Boschendal, with its backdrop of sweeping mountains, deep ravines and imposing peaks are renowned throughout the world for its beauty. The farm is situated in the Cape Floral Kingdom, the smallest yet richest plant kingdom on earth with an astounding biodiversity of plant and animal life.
Although over the centuries many of the larger animals have been hunted out or had their habitat destroyed by agriculture, Boschendal is still populated by an abundance of indigenous creatures such as duiker, klipspringer, porcupine, mongoose, caracal and even leopard. Striking indigenous trees including ironwood, yellowwood, stinkwood and wild olive are still to be found on the farm. Invasive alien species, such as acacias, hakeas and pines are the target of on-going asserted clearing projects to prevent them from choking the water supply and unsettling the natural ecosystem. The clearing of more than 500 hectares of alien vegetation has had a significant and positive impact on the birdlife, the free movement of wildlife and most noticeably on the flow of the small rivers that are fed by the mountains. ‘’Four big steams now flow all year round; before we cleared the alien vegetation they were dry for most of the summer months’’ says Andre Lambrechts who has been the driving force behind the successful clearing operations.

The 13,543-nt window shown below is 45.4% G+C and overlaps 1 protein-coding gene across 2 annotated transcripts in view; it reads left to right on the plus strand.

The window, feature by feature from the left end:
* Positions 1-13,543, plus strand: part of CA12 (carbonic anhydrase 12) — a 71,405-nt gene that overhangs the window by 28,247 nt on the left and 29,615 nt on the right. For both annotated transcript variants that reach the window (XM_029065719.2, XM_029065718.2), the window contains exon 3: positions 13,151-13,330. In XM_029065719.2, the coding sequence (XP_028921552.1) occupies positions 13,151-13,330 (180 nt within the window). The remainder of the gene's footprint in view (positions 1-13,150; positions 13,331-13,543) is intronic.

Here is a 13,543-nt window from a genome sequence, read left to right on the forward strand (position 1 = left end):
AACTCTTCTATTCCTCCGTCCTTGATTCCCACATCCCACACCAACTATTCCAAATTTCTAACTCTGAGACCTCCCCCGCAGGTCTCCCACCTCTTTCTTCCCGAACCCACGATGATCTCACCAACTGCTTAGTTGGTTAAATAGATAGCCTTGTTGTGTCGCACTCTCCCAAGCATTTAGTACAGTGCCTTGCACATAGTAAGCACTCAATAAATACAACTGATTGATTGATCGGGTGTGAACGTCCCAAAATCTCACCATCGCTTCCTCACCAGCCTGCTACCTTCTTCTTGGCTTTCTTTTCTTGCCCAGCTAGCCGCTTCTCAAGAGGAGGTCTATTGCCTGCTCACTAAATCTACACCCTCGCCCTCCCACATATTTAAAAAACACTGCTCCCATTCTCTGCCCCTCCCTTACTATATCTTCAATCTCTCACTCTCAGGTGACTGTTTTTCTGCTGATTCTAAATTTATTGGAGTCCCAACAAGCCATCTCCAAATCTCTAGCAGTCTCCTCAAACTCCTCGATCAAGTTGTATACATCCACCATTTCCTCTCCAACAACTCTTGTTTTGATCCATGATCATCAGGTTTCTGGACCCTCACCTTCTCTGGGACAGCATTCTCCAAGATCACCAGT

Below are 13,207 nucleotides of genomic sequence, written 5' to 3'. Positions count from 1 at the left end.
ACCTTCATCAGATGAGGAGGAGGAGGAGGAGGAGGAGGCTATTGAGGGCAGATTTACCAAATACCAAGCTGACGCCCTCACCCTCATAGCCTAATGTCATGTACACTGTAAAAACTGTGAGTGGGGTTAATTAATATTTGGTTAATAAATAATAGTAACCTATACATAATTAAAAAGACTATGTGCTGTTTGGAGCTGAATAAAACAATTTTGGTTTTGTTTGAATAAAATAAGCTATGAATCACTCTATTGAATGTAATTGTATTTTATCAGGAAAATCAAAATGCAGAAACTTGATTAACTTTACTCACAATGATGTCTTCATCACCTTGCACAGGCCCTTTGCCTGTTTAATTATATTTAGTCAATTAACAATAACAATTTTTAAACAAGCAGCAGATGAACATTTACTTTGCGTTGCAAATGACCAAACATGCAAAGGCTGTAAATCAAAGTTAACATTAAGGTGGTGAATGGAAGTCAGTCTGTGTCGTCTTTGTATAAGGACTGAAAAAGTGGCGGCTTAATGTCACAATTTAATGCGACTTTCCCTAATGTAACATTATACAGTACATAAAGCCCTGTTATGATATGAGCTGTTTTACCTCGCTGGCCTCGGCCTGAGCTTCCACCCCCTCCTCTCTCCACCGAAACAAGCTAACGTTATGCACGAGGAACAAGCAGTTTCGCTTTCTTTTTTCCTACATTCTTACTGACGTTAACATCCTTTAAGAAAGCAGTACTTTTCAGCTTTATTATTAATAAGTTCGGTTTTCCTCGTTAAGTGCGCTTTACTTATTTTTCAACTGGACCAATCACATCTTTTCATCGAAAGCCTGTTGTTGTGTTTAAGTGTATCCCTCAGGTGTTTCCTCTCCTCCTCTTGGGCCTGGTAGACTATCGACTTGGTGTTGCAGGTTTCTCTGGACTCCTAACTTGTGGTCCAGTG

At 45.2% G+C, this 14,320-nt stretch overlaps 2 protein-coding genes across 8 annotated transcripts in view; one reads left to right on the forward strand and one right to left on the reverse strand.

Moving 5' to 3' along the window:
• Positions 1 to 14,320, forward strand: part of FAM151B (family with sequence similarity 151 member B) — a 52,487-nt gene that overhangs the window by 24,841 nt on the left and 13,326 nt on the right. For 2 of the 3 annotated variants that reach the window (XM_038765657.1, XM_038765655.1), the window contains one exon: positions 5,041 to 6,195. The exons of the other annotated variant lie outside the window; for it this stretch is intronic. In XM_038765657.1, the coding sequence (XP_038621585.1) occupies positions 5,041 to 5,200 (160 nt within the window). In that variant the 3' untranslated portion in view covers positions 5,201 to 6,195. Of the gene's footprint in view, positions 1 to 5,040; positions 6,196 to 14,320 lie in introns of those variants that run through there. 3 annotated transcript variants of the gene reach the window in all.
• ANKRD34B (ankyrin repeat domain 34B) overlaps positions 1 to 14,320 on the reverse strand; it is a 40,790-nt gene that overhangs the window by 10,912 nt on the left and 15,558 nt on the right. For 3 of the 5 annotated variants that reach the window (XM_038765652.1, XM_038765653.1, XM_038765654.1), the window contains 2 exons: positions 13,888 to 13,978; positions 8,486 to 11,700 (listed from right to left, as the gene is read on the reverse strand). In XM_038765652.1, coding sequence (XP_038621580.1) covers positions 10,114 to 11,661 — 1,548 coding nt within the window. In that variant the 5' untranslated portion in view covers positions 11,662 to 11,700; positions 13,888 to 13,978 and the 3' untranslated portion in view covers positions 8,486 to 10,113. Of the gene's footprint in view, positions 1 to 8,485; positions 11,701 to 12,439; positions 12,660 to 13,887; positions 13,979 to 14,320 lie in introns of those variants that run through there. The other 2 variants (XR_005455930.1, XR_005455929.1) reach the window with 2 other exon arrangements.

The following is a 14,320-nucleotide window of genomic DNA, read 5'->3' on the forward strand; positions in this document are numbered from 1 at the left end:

A substantial portion of the protein served at Boschendal is from free-range animals. Not only does this reduce the food miles, but contributes significantly to the productivity of the soil, reducing the need for traditional fertilizer programmes. Cover crops in the vineyards not only helps to enrich the soil, but also inhibit weed growth and help with the control of pests and manage soil erosion.
Water saving strategies includes the removing of alien trees and plants and thereby securing a natural, more constant water supply, investing in conservation efficient irrigation systems, and using cover crops which also preserve soil moisture.